The human spirit is buoyant by nature. It bounces back. Sometimes it takes hours, other times it takes days or weeks, but eventually, it usually returns to the attack. (Someone I know and admire claims that in his lifetime he has suffered at least five mental breakdowns without ever missing a day of work because he couldn’t afford it!). This is all very well, but it is not sufficient, because if the root cause of the problem is not addressed, the cycle repeats itself over and over again. Indeed, things just go from bad to worse. There must be correction, apprenticeship, and maturation. The time will come when Peter is ready for that correction. Jesus waits with wisdom and gentleness, until the moment arrives.

When Saint John said, “It is the Lord!” Peter threw himself into the water and half ran, half swam, and waded to the shore. The Lord must have smiled: “I no longer call you servants, I call you friends” (Jn. 15:15). Peter was ready.
Three times Peter slept, three times he denied, and three times Jesus asks him: “Peter, do you love Me?” (cf. Jn. 21). The first time, to counter Peter’s boast that, “even if all these others abandon You, I never will,” Jesus says, “Peter, do you love Me more than these others do?” Jesus adds the words “more than these others.” When Peter answers, he does not dare to exalt himself above the others. The second time, Jesus omits the reference to the others and simply asks, “Do you love Me?” On both occasions Jesus employs a verb meaning “love Me to the point of being willing to die for Me,” and both times Peter replies affirming a lesser love, a weaker love. On the third occasion, Jesus drops down a level; employing the same verb that Peter uses instead of the verb he had used the first two times. It seems he is casting doubt even on Peter’s lesser love, his weaker love, and Peter, understandably, is deeply shaken by this. The Gospel says that he became emotional. The triple interrogation has pierced his heart.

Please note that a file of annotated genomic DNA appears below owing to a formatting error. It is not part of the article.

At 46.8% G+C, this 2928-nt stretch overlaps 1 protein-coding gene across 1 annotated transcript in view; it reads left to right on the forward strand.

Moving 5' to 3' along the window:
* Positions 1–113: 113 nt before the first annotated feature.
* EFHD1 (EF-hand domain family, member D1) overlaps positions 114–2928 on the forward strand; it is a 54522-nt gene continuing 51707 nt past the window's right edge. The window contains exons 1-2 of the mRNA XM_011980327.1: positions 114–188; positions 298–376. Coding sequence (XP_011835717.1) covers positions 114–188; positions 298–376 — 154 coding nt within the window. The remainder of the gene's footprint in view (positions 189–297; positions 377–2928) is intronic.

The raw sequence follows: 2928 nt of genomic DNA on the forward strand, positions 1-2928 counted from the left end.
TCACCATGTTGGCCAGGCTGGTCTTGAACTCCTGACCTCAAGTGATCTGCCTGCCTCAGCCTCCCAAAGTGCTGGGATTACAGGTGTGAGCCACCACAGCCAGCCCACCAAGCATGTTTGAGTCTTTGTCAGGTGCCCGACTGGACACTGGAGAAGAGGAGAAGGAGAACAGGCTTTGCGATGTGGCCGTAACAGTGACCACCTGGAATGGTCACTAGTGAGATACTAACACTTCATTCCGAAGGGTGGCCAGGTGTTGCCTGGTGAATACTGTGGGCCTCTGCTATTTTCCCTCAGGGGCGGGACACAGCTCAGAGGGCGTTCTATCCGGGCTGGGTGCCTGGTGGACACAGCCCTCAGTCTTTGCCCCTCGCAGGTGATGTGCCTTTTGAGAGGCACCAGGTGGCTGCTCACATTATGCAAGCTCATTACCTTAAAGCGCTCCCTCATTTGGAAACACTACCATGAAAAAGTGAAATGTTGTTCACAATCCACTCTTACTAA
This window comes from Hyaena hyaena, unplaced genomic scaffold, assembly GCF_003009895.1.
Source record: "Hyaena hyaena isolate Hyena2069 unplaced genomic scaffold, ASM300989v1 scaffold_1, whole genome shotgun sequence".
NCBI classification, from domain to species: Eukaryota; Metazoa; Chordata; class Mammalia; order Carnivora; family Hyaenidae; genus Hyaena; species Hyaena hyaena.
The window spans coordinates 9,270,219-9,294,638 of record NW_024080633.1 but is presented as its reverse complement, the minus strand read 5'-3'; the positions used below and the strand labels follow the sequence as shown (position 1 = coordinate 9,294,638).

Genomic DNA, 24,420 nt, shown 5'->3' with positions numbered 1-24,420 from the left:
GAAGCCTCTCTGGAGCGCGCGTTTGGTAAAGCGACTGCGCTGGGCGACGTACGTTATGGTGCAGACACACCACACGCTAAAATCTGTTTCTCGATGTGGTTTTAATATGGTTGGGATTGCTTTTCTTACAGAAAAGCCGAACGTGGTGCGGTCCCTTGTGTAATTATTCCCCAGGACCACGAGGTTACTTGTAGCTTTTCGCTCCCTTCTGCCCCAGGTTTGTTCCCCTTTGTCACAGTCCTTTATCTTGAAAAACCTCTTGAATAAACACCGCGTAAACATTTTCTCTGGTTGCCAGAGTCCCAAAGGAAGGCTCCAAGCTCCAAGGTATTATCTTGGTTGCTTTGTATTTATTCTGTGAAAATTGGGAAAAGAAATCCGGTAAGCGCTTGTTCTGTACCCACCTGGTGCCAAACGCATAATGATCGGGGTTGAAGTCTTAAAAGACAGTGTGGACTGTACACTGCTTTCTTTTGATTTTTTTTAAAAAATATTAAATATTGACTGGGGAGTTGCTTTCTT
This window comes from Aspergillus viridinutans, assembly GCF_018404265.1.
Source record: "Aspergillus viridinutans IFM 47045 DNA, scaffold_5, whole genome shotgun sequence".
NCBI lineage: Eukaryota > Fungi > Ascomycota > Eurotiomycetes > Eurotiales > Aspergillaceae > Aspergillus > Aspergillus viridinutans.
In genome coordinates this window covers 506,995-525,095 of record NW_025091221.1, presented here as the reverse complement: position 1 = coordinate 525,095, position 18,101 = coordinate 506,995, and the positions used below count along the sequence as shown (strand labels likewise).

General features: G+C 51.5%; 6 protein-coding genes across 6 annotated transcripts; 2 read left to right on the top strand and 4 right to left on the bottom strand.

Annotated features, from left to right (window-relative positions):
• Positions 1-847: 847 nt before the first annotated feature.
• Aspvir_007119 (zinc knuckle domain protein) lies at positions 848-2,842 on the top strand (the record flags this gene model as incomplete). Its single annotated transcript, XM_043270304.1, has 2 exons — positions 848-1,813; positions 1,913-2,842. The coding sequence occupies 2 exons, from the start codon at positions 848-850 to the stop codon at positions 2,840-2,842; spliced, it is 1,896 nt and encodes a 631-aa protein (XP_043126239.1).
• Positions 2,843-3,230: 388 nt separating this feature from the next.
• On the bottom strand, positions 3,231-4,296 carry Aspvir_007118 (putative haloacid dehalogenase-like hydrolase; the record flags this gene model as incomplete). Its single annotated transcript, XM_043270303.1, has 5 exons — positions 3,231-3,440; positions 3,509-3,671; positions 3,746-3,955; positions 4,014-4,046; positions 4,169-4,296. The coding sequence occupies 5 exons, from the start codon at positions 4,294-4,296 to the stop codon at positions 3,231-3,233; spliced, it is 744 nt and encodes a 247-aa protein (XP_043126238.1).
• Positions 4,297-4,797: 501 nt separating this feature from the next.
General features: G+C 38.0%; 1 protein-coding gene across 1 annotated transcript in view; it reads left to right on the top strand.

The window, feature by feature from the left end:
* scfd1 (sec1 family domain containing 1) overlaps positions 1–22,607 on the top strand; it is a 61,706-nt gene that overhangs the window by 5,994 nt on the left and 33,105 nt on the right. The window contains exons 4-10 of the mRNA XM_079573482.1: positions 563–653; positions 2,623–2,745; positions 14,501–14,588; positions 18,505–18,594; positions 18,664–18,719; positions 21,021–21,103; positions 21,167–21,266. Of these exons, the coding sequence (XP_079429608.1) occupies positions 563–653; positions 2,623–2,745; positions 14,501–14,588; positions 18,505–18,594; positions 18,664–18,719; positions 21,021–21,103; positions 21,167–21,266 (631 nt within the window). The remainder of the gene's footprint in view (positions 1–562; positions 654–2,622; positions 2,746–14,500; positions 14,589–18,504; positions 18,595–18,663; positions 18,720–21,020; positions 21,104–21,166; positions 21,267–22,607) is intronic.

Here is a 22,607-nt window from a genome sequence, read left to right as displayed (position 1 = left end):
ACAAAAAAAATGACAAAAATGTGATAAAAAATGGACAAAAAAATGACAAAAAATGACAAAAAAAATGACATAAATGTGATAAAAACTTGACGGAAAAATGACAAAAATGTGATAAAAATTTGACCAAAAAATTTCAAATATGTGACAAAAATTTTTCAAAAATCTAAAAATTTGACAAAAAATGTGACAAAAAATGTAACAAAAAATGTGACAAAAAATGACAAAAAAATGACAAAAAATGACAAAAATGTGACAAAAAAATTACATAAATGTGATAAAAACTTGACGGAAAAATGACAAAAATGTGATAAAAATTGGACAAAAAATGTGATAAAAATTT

But then Peter’s defense is admirable. He could so easily have said, “No, I do not love You. How can I possibly claim here in front of everyone that I love You, when everyone here knows I denied knowledge of Your name when You most needed me? No, I cannot say it. I will not say it. I must be truthful. I do not love You.” But Peter doesn’t say this. Rather, he says: “I have failed You, but I do love You. I cannot deny that I failed You, but also, I cannot deny that I love You, and neither can You deny that I love You, because all things are known to You, and You know that in the deepest core of my being there is something that says, You alone, You alone, Lord, have words of eternal life, You alone are enough, You alone are the One we’ve been waiting for.”

All of this is contained in the words, “Lord, You know all things; you know that I love You.” Jesus responded, “Feed My lambs … Take care of My sheep … Feed My sheep.” This is followed by another statement that is worthy of reflection: “When you were young, you fastened your own belt and went wherever you wished. But when you get old, you will stretch out your hands, and someone else will fasten your belt and take you where you don't want to go” (Jn 21:18). It sounds like a threat or at least a warning, but, in fact, the Lord is promising Peter that one day his love will be so strong that he will not run away, he will overcome all fear, he will die of love.

    The entire episode is a masterpiece of loving education and conversion from which much may be learned for our own personal relationships with the Lord and with others.

Fr Colm PowersFr. Colum Power, born in Cork, Ireland, in 1965, is a Servant Priest of the Home of the Mother. He obtained a Master's degree in literature in 1991 and a doctorate in the History of the Church in 2013. He is author of A Touch of the Gardener's Hand, Honey from the Lion's Carcass, and James Joyce's Catholic Categories. He devotes his time to apostolic activities for the youth organized by the Servant Brothers of the Home of the Mother. Fr. Colum Power is author and editor of the FFA blog "Random Reflections".